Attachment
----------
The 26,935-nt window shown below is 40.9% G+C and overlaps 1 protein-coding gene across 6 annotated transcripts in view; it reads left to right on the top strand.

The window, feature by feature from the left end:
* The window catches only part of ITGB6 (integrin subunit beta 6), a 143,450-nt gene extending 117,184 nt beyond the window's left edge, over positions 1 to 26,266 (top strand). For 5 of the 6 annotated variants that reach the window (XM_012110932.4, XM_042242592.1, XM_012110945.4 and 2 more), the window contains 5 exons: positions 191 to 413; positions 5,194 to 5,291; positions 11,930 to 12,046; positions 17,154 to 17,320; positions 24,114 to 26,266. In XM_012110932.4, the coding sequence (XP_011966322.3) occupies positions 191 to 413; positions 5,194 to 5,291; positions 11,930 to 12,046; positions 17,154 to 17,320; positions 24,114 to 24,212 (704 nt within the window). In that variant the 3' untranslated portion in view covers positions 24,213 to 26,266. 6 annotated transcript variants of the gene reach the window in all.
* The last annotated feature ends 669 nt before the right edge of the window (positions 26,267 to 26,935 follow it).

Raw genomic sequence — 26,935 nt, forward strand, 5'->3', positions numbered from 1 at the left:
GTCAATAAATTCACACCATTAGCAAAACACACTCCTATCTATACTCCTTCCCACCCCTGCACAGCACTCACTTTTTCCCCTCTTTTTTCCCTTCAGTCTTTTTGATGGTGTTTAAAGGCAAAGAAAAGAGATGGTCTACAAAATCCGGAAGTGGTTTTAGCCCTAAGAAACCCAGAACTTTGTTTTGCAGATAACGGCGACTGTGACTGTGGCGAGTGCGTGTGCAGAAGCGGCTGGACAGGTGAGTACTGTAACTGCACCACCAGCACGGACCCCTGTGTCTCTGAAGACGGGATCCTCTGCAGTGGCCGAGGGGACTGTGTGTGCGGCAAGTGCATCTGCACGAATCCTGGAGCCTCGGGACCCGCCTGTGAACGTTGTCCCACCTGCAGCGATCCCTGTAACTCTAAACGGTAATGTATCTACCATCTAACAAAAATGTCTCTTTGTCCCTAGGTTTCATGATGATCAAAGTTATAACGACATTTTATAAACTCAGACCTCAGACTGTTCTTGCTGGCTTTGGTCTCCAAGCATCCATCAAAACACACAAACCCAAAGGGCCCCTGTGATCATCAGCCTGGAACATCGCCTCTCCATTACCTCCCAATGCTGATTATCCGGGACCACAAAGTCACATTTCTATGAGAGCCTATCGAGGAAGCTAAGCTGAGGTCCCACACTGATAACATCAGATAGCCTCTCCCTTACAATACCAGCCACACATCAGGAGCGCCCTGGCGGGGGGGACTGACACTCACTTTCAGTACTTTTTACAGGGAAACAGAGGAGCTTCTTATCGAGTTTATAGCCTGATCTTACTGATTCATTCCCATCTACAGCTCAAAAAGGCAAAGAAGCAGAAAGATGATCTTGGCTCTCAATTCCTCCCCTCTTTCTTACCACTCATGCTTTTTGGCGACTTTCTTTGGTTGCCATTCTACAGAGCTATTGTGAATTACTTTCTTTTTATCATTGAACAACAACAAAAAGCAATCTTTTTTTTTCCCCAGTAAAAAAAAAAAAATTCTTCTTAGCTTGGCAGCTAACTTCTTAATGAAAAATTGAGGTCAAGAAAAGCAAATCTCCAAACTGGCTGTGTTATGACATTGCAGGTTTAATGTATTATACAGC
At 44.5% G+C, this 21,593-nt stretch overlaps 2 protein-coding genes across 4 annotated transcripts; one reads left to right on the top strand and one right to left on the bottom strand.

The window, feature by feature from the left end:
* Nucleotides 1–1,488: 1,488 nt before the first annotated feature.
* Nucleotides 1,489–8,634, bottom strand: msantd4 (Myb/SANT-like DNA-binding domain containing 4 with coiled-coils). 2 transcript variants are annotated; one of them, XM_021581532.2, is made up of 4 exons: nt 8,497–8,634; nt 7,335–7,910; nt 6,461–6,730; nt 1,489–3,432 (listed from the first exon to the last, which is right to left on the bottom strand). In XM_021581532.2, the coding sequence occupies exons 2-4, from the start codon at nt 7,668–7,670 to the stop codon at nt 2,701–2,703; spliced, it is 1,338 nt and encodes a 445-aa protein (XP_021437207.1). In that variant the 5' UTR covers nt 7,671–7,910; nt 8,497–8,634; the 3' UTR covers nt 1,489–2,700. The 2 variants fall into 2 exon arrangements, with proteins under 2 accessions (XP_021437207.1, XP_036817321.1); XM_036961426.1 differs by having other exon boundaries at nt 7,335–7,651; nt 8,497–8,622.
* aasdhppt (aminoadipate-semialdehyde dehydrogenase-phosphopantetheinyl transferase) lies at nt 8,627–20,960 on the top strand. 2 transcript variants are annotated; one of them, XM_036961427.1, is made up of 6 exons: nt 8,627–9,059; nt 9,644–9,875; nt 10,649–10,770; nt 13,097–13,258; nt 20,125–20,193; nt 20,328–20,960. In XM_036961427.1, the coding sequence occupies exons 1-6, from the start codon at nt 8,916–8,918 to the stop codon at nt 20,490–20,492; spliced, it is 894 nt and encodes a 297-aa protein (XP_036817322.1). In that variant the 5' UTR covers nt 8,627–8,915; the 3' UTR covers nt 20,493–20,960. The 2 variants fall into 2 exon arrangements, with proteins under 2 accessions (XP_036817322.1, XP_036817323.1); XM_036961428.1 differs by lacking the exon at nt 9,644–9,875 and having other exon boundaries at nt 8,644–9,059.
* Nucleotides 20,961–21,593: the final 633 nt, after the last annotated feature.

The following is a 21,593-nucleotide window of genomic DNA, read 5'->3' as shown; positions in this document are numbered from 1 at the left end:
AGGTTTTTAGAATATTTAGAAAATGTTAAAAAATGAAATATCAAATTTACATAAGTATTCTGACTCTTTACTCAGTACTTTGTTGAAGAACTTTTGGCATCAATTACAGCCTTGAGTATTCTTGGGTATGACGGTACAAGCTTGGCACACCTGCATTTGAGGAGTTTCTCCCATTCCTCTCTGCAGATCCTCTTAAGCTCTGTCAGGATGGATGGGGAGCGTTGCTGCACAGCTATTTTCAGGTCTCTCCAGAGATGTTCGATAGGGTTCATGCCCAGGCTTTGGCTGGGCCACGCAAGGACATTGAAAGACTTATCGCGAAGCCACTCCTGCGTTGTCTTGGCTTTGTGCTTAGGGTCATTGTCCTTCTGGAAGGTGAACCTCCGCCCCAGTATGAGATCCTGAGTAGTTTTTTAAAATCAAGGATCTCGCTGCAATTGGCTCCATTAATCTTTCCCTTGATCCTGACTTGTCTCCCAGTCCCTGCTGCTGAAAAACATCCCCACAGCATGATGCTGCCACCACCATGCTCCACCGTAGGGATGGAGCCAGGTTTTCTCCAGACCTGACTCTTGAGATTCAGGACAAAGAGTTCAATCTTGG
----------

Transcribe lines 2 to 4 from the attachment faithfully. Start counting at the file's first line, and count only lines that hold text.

The window, feature by feature from the left end:
* The window catches only part of ITGB6 (integrin subunit beta 6), a 143,450-nt gene extending 117,184 nt beyond the window's left edge, over positions 1 to 26,266 (top strand). For 5 of the 6 annotated variants that reach the window (XM_012110932.4, XM_042242592.1, XM_012110945.4 and 2 more), the window contains 5 exons: positions 191 to 413; positions 5,194 to 5,291; positions 11,930 to 12,046; positions 17,154 to 17,320; positions 24,114 to 26,266. In XM_012110932.4, the coding sequence (XP_011966322.3) occupies positions 191 to 413; positions 5,194 to 5,291; positions 11,930 to 12,046; positions 17,154 to 17,320; positions 24,114 to 24,212 (704 nt within the window). In that variant the 3' untranslated portion in view covers positions 24,213 to 26,266. 6 annotated transcript variants of the gene reach the window in all.
* The last annotated feature ends 669 nt before the right edge of the window (positions 26,267 to 26,935 follow it).